• Characteristic facial features of Proteus syndrome patients include a long face, low nasal bridge (top of the nose), and a frequently open mouth.
  • Imaging: Imaging studies may include X-ray evaluations of the skull and bones; magnetic resonance imaging (MRI) of the limbs, nervous system, and abdomen; and computed tomography (CT) scans of the chest.

Complications
  • In some cases, life-threatening conditions relating to abnormal blood clotting may develop, including deep vein thrombosis (blood clots) and pulmonary embolism (blockage of lung artery).
  • Other complications may include central nervous system failure, tumors, lung disease, and obstructed vision.

Treatment
  • General: There is no cure for Proteus syndrome. Various treatments may reduce the risks of complications. Treatment is tailored to the particular symptoms present, which may vary widely from patient to patient.
  • Physical therapy: People with Proteus syndrome may benefit from physical therapy. The goal of physical therapy is to improve mobility, restore function, reduce pain, and prevent further injuries. Several techniques, including exercises, stretches, traction, electrical stimulation, and massage, are used. Not all physical therapy programs are suited for everyone and patients should discuss their medical history with qualified healthcare professionals before beginning any treatments. Based on the available literature, physical therapy appears generally safe when practiced by a licensed physical therapist. Physical therapy may aggravate pre-existing conditions, for example, persistent pain and fractures of unknown origin have been reported after physical therapy, which can also increase pain duration or limit range of motion. Both morning stiffness and bone erosion have been reported in the literature, although the cause is unclear. Erectile dysfunction has also been reported. Any therapy recommended during pregnancy or breastfeeding should be discussed with a licensed obstetrician/gynecologist before initiation.
  • Psychotherapy: In order to manage many aspects of the disease, both physical and emotional, individuals with Proteus syndrome may benefit from psychotherapy, an interactive process between a person and a qualified mental health professional. The patient will explore thoughts, feelings, and behaviors to help with problem solving. Psychotherapy cannot always fix mental or emotional conditions, and not all therapists are qualified to work with all problems. Psychological counseling for children with Proteus syndrome should be started at a young age. The Proteus Syndrome Foundation offers networking for families affected by the condition.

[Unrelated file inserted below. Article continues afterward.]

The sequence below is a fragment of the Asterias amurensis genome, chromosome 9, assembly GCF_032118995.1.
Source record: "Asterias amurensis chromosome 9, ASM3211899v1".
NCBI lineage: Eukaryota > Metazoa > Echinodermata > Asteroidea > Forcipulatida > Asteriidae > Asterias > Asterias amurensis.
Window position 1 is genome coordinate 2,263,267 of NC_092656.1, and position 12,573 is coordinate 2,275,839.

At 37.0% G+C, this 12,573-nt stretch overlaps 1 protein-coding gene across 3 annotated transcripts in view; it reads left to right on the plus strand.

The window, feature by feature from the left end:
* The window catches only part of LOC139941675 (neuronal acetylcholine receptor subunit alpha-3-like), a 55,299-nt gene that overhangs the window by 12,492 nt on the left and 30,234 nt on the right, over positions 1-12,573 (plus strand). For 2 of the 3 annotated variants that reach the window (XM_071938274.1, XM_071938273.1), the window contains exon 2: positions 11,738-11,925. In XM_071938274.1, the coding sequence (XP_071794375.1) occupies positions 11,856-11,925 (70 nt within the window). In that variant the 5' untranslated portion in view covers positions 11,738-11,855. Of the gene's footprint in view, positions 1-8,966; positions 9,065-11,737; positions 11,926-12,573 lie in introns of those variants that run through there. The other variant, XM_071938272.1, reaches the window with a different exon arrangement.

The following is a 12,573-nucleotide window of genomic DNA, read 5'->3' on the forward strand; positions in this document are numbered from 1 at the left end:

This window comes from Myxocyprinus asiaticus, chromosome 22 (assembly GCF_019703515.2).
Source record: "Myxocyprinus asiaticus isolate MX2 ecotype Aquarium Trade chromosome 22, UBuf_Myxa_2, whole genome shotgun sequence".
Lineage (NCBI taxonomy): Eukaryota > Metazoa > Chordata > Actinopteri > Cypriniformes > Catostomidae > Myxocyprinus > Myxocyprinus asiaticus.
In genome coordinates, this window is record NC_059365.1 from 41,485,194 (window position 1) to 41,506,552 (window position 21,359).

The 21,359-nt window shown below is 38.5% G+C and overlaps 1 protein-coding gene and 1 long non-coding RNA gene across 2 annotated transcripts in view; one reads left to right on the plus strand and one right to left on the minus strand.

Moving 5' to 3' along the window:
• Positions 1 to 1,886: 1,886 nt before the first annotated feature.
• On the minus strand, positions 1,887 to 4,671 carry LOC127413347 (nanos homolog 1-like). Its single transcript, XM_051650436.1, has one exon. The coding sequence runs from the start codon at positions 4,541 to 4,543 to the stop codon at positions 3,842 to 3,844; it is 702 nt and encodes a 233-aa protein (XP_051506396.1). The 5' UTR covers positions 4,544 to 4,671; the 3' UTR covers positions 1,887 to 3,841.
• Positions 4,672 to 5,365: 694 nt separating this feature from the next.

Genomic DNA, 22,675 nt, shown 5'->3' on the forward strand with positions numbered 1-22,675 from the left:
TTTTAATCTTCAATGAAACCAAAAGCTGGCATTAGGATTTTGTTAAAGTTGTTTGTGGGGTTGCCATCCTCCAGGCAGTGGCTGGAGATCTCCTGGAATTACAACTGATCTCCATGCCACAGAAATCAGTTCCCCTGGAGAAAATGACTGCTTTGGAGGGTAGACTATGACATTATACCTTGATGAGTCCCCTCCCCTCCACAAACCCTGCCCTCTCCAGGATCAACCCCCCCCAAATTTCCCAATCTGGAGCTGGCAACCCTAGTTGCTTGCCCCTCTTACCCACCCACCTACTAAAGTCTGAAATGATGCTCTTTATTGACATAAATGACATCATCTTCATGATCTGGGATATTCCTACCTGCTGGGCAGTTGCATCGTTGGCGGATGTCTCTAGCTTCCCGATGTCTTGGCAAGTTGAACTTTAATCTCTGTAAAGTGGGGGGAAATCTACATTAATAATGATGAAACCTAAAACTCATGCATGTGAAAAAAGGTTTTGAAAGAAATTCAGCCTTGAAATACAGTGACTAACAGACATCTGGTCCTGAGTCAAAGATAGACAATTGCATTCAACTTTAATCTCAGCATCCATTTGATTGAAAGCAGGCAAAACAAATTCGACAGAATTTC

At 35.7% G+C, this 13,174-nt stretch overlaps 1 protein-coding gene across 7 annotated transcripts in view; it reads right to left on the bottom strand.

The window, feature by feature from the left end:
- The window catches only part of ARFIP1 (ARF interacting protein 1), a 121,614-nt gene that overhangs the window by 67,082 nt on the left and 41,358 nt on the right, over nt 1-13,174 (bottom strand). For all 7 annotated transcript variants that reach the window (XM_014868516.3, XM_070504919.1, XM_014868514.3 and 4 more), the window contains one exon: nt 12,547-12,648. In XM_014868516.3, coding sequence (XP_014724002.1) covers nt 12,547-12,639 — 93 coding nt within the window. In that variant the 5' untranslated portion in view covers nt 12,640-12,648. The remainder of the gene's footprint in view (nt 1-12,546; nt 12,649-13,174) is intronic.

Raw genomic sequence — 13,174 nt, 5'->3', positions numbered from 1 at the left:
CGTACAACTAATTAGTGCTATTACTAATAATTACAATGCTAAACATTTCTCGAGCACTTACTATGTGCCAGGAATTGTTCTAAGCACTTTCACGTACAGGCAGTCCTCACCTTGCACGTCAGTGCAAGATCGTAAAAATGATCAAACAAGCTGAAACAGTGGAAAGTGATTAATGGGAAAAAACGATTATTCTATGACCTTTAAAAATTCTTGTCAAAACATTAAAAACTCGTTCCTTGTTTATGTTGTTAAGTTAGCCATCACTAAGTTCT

• Surgery: People with Proteus syndrome may opt for surgical removal of tumors. Because they may grow back after removal, however, tumors are generally not removed unless they are life-threatening. Surgery to remove an overgrown portion of the bone should be performed only if the bony overgrowth affects normal functioning because this type of surgery can sometimes increase the growth of the remaining bone.

Integrative therapies
  • Note: Currently, there is a lack of scientific data on the use of integrative therapies for the treatment or prevention of Proteus syndrome. The integrative therapies listed below should be used only under the supervision of a qualified healthcare provider, and should not be used to replace other proven therapies or preventive measures.
  • Good scientific evidence:
  • Physical therapy: Physical therapy has been used to treat a wide variety of pain. The goal of physical therapy is to improve mobility, restore function, reduce pain, and prevent further injuries. Several techniques, including exercises, stretches, traction, electrical stimulation, and massage, are used. Not all physical therapy programs are suited for everyone and patients should discuss their medical history with qualified healthcare professionals before beginning any treatments. Based on the available literature, physical therapy appears generally safe when practiced by a licensed physical therapist. Physical therapy may aggravate pre-existing conditions. Persistent pain and fractures of unknown origin have been reported after physical therapy, which can also increase pain duration or limit range of motion. Both morning stiffness and bone erosion have been reported in the literature, although the cause is unclear. Erectile dysfunction has also been reported. Any therapy recommended during pregnancy or breastfeeding should be discussed with a licensed obstetrician/gynecologist before initiation.